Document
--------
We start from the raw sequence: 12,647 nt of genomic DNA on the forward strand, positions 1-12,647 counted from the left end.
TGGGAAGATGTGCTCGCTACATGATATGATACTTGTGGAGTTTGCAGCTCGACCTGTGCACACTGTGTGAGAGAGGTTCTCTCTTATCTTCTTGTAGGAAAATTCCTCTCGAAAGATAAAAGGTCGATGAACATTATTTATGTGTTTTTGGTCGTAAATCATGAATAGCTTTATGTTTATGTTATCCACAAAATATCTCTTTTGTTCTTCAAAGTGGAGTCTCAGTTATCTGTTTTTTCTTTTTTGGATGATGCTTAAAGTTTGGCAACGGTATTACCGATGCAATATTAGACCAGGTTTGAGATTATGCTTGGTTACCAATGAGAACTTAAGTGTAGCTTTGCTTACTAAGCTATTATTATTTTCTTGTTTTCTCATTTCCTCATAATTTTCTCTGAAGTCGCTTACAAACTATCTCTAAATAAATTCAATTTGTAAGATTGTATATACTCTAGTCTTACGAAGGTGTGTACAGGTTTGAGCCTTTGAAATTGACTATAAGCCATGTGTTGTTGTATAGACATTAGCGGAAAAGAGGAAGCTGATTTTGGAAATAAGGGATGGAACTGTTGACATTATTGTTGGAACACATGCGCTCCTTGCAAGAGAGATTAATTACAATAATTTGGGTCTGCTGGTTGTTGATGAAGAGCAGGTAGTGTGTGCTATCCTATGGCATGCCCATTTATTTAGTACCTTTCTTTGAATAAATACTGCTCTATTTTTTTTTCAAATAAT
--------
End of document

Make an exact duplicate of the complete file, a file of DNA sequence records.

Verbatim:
We start from the raw sequence: 12,647 nt of genomic DNA on the forward strand, positions 1-12,647 counted from the left end.
TGGGAAGATGTGCTCGCTACATGATATGATACTTGTGGAGTTTGCAGCTCGACCTGTGCACACTGTGTGAGAGAGGTTCTCTCTTATCTTCTTGTAGGAAAATTCCTCTCGAAAGATAAAAGGTCGATGAACATTATTTATGTGTTTTTGGTCGTAAATCATGAATAGCTTTATGTTTATGTTATCCACAAAATATCTCTTTTGTTCTTCAAAGTGGAGTCTCAGTTATCTGTTTTTTCTTTTTTGGATGATGCTTAAAGTTTGGCAACGGTATTACCGATGCAATATTAGACCAGGTTTGAGATTATGCTTGGTTACCAATGAGAACTTAAGTGTAGCTTTGCTTACTAAGCTATTATTATTTTCTTGTTTTCTCATTTCCTCATAATTTTCTCTGAAGTCGCTTACAAACTATCTCTAAATAAATTCAATTTGTAAGATTGTATATACTCTAGTCTTACGAAGGTGTGTACAGGTTTGAGCCTTTGAAATTGACTATAAGCCATGTGTTGTTGTATAGACATTAGCGGAAAAGAGGAAGCTGATTTTGGAAATAAGGGATGGAACTGTTGACATTATTGTTGGAACACATGCGCTCCTTGCAAGAGAGATTAATTACAATAATTTGGGTCTGCTGGTTGTTGATGAAGAGCAGGTAGTGTGTGCTATCCTATGGCATGCCCATTTATTTAGTACCTTTCTTTGAATAAATACTGCTCTATTTTTTTTTCAAATAAT